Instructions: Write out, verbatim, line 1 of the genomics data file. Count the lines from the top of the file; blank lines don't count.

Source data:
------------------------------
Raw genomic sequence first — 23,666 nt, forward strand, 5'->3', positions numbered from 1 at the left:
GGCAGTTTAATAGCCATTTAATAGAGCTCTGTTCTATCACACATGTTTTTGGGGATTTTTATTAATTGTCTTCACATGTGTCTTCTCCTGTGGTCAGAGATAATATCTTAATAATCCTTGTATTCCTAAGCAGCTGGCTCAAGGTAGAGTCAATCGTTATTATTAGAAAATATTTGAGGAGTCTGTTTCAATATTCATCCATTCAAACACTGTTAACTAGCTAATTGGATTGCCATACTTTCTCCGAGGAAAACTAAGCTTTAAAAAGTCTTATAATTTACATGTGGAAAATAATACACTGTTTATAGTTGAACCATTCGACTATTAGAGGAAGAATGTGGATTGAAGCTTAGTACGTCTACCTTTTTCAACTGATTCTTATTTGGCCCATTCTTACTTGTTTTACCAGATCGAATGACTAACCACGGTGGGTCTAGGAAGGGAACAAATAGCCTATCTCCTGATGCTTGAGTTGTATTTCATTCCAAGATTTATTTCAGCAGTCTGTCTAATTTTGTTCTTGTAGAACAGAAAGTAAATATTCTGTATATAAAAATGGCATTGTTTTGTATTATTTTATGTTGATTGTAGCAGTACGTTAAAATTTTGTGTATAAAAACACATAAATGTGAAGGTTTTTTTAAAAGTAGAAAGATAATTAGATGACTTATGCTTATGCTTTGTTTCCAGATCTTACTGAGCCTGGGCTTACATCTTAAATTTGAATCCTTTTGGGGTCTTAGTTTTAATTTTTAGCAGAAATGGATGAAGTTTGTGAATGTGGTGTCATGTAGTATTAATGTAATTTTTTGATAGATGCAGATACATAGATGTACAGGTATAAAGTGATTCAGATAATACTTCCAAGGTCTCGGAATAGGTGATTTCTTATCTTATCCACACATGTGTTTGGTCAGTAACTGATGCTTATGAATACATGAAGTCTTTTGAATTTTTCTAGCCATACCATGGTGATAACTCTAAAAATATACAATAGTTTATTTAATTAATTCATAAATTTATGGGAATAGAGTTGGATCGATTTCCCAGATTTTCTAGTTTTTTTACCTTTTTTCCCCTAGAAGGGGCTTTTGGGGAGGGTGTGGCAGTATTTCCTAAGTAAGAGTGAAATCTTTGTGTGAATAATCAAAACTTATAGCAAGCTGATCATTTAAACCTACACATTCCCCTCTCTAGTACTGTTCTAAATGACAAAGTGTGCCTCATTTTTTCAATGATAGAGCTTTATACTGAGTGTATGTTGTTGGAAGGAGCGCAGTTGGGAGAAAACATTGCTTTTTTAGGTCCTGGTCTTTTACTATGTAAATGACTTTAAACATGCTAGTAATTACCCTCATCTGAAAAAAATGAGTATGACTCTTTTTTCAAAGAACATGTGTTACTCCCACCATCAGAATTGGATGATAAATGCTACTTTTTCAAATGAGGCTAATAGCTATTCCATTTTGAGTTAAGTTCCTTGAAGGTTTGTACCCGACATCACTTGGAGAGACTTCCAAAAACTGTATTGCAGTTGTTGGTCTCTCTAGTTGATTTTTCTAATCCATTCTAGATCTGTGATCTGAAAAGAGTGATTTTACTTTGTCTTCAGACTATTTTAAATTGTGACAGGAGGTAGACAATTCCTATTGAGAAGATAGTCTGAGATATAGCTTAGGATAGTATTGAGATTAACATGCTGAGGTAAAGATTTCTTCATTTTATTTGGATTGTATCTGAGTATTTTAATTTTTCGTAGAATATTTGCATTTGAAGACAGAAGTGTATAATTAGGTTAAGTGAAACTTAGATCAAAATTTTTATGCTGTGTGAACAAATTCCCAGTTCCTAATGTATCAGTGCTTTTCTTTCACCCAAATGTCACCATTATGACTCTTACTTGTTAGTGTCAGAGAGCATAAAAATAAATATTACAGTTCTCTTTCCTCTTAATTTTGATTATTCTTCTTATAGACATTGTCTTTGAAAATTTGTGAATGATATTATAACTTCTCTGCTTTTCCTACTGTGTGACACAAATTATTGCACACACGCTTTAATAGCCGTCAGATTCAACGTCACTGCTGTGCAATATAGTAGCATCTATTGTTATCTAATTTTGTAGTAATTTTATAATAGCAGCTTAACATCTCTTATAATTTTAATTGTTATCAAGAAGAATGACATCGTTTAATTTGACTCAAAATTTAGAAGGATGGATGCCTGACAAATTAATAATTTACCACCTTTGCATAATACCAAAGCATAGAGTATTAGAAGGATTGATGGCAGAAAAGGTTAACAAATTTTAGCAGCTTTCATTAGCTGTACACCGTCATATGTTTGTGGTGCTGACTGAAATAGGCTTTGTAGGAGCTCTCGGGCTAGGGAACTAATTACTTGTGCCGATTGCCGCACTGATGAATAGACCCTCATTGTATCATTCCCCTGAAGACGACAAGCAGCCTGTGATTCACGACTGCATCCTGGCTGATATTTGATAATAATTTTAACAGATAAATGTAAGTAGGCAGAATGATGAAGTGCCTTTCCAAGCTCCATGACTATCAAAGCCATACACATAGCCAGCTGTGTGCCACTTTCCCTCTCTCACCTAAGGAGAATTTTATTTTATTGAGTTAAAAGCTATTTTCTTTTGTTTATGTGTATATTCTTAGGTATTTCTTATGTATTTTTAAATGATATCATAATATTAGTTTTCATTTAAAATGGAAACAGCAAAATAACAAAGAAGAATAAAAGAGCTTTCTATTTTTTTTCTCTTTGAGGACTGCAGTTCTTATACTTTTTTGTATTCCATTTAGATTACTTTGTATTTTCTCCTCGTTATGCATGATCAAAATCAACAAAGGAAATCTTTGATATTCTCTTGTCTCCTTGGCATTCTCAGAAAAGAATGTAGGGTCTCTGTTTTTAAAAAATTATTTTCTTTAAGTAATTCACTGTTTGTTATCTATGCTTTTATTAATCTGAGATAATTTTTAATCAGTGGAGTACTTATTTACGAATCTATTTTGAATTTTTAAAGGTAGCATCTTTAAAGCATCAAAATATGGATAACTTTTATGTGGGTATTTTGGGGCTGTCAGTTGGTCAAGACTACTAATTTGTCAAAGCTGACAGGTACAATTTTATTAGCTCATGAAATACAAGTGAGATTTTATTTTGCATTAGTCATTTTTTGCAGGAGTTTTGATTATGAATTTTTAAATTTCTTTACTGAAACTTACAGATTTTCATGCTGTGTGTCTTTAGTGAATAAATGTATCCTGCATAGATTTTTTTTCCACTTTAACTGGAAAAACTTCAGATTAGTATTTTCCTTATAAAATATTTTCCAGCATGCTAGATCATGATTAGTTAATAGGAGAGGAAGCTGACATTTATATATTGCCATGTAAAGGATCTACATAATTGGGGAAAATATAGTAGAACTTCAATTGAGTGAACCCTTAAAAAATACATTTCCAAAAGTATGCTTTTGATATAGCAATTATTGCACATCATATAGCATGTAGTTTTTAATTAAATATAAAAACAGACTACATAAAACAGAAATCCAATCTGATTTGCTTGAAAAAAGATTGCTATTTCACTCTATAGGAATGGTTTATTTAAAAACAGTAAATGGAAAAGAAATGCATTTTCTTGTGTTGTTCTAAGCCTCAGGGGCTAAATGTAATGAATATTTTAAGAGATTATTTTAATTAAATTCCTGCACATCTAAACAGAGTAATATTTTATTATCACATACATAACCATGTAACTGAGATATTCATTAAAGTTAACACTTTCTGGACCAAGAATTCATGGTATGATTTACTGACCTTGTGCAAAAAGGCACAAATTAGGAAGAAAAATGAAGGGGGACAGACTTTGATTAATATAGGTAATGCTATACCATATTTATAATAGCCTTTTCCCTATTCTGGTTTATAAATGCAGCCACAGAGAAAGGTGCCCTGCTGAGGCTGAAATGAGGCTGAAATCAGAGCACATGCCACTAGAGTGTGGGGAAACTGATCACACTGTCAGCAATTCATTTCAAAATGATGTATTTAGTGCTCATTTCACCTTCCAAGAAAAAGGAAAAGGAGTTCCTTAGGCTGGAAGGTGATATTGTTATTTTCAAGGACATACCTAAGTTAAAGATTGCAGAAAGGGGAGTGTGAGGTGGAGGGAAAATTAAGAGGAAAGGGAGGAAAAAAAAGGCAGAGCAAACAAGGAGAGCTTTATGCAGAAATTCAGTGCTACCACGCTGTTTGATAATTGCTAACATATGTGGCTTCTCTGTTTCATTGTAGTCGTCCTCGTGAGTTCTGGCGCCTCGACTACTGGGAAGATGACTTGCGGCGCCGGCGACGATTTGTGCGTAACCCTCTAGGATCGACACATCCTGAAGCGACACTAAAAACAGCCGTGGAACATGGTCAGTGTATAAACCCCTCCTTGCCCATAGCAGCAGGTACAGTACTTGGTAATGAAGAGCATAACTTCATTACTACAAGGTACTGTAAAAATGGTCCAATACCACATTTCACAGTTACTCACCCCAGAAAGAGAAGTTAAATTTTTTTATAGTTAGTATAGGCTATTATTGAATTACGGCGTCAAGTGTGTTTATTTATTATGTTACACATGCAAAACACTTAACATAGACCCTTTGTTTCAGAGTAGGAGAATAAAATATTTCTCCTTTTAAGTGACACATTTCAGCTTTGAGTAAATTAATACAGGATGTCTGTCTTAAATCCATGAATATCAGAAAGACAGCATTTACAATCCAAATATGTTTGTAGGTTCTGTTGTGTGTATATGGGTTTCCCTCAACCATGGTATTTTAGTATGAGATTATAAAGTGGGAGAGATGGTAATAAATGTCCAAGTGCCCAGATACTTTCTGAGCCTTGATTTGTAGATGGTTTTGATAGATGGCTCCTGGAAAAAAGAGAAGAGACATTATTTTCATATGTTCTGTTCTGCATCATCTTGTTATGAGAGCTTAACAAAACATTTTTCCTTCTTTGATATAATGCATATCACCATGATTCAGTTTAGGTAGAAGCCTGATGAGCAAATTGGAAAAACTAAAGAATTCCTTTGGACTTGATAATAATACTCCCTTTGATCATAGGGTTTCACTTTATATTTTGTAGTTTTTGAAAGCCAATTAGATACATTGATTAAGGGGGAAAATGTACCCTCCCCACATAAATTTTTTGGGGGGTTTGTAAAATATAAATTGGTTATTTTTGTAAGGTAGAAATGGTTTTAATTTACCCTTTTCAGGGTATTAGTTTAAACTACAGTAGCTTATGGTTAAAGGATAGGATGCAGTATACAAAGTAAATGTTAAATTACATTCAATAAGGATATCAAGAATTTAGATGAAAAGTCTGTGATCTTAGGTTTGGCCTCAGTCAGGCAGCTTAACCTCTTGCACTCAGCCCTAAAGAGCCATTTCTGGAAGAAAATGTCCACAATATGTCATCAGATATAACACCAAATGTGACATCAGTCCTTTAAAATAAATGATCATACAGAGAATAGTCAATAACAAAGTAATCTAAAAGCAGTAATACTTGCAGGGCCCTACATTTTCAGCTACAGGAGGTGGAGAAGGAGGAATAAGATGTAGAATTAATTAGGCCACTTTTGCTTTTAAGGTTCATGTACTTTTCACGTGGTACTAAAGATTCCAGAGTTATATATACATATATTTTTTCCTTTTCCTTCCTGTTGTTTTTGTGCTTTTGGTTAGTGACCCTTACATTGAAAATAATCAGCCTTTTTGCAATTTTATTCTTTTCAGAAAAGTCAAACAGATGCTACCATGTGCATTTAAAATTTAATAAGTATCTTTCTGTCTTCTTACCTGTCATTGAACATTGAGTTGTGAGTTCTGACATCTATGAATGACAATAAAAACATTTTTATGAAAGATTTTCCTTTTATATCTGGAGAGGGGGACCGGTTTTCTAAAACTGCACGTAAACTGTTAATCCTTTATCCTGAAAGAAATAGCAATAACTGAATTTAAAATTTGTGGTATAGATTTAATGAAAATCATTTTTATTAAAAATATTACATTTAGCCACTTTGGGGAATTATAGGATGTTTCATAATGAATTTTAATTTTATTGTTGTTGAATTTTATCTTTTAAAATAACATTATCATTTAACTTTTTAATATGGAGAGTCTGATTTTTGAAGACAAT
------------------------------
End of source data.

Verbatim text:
Raw genomic sequence first — 23,666 nt, forward strand, 5'->3', positions numbered from 1 at the left: